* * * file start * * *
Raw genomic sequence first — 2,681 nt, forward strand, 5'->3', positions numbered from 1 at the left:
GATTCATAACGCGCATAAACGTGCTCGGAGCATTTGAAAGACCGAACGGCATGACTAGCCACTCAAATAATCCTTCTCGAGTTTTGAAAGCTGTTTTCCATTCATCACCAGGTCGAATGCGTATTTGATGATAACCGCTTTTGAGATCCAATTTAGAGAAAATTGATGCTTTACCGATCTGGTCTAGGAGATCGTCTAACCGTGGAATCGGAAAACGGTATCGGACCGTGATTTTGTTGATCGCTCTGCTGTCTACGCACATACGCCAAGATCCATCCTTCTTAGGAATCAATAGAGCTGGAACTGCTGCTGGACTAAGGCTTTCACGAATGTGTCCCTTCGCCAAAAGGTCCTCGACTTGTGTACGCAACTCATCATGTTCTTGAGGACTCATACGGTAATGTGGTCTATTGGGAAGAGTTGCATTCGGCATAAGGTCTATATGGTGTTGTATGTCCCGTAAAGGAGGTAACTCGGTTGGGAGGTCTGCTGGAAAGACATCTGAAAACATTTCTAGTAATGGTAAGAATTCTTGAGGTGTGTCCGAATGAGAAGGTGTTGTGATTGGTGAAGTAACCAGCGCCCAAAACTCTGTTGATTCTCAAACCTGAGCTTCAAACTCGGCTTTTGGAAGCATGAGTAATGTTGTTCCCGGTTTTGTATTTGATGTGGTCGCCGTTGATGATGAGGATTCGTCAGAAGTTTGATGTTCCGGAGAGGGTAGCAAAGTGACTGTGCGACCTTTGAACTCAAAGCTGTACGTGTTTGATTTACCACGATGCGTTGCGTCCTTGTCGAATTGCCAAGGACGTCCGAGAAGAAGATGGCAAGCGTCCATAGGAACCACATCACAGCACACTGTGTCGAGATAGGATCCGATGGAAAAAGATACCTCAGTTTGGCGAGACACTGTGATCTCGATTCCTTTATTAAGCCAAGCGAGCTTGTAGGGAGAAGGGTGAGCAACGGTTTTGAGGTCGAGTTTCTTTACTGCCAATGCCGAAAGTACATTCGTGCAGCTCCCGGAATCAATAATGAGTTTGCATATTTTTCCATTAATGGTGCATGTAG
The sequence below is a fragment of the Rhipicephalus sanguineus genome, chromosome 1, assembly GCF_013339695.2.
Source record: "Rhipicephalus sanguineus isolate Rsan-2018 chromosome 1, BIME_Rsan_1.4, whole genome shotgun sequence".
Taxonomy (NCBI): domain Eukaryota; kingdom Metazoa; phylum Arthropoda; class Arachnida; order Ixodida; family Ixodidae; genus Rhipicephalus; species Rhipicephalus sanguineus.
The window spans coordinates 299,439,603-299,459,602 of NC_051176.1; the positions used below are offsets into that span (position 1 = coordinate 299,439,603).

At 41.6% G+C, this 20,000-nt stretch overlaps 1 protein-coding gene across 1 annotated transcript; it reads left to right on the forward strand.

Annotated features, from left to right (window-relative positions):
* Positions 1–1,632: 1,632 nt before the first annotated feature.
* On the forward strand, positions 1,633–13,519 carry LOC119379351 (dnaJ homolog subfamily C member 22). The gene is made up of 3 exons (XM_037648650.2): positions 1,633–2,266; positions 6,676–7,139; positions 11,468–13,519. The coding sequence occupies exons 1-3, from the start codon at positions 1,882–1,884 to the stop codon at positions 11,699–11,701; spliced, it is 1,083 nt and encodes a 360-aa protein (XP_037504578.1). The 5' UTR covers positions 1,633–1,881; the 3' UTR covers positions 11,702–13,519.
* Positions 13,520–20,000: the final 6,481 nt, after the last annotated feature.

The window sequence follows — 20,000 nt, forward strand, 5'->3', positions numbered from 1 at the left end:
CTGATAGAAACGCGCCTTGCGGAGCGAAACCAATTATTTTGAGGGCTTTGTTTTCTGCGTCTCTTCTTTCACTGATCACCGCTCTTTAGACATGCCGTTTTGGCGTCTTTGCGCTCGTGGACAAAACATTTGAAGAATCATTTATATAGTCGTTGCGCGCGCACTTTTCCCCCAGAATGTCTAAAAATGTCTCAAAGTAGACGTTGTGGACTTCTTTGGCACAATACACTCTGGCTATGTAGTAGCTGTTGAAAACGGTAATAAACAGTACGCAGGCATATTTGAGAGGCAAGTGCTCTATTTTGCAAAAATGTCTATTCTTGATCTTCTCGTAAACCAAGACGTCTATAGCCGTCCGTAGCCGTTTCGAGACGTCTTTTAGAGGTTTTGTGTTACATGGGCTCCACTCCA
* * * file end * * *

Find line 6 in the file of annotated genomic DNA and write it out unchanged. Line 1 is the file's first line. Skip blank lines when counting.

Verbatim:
The window spans coordinates 299,439,603-299,459,602 of NC_051176.1; the positions used below are offsets into that span (position 1 = coordinate 299,439,603).